So… you were accidentally admitted to MIT
Here’s how to fool everyone for five years
I’m going to let you in on a secret: I’m a total imposter. I was admitted to MIT even though I’m not nearly as smart, driven, or successful as any of my peers. I can only tell you this now because I’ve passed my qualifying exams, so they can’t kick me out now. Although I can’t be sure, I believe there may be a few other imposters out there as well. So, if you find yourself admitted to an MIT graduate program even though you think you don’t belong, here are a few tips to make it through the next few years so you can swindle a PhD from one of the greatest universities in the world.
1. Answer the few questions you can in class (it’ll fool the non-imposters into thinking you know all the answers too)
So, you’re in class — surrounded by your genius peers — and the professor asks a question that you can barely even comprehend. One of the prodigies in your class raises their hand and answers the question in stride. You think: “Wow, it’s amazing that all of my peers know the answers to these seemingly impossible questions”. Or maybe it’s possible that your peers have a massive set of collective knowledge and that perhaps just one person’s expertise aligns with this question?
You know how this works: everyone knows all the answers, but most of them don’t respond. This keeps the professor from being confused by too many raised hands. It must be that for each question that comes through, the non-imposters randomly select a different person to answer, so that the lecture can continue on.
So how do you fool them into thinking you also know all the answers? The trick is to wait until a question comes through that you comprehend (it may be a very long time considering you’re in an MIT graduate course and you’re a complete dolt). However, when that question finally comes around, make sure to raise your hand high and answer it as coherently as you can. The non-imposters will look at you and think: “Oh hey! They know all the answers too! They’ve just been pretending to be stupid!”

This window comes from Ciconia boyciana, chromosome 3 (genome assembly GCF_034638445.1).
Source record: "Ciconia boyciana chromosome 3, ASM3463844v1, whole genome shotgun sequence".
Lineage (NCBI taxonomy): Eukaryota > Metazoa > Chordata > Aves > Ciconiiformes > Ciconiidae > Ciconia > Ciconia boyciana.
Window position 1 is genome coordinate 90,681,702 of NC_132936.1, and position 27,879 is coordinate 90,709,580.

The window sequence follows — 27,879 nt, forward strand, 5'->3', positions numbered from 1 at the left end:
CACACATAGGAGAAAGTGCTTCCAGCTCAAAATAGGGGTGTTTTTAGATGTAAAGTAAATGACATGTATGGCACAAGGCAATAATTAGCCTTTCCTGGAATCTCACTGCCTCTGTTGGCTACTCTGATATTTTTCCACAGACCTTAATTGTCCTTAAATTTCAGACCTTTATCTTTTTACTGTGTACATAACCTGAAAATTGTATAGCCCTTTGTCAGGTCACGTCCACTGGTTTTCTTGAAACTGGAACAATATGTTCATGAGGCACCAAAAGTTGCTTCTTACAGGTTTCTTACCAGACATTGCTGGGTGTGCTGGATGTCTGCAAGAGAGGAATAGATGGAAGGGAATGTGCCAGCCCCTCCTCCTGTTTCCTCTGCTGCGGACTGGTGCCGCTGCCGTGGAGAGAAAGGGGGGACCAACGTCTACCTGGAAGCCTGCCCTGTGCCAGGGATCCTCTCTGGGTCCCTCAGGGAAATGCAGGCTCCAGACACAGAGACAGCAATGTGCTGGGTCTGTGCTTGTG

You’ve done it.
2. Ask questions when you don’t understand something (it humors the non-imposters)
So, you’re having a conversation with one of your brainiac peers, and they say something that you don’t quite understand. Sure, this lack of comprehension could be due to the fact that you may have had a brief lapse in concentration. Or maybe the person you’re talking to might have a different background, and they explained the concept poorly?
You didn’t understand because you’re some sort of halfwit who is completely outclassed by their peers. You should really be instantly comprehending everything said to you by people who have spent years deeply studying their incredibly niche subjects.
So how do you get through this without revealing that you’re an imposter? It may be tempting to let this moment pass and shy away from further conversation on the subject, but you cannot do that. You must assimilate some of their ideas, so that you can continue to fool the non-imposters. You may feel that asking for clarification might illuminate the fact that you’re a total idiot, but your peers won’t even care! Instead, they are often delighted at the opportunity to expound their ideas in greater depth and in different ways. So, don’t let those moments go by. Ask your idiotic questions. You’ll be smarter because of it, and the non-imposters will be able to entertain themselves.
3. Talk about these feelings to people (you may find an underground clan of fellow imposters)
This one is the most important. It’s very alienating to be the only imposter in a room of non-imposters. So, about a year into my PhD, I admitted to a few close friends that I was a total imposter. Amazingly enough, they didn’t recoil at my admission. Instead, they all confided that they were imposters as well! They had all felt some of the same feelings of inadequacy: “Why can’t I answer this question?”, “Why can’t I comprehend this concept as quickly as others?”.
Realizing I wasn’t the only imposter out there was incredibly comforting. Given that these feelings of inadequacy must be incredibly rare across MIT students, I consider myself lucky to have stumbled upon other imposters in my close friend group.
But on the rare chance that we’re not the only imposters at MIT, here’s some of our advice to other imposters out there. Don’t feel bad when your peers collectively know more than you. Don’t be afraid to stop and ask questions when something goes over your head. And most importantly, don’t keep these feelings to yourself. If you talk about them with your peers, you may be lucky enough to find your own community of fellow imposters.
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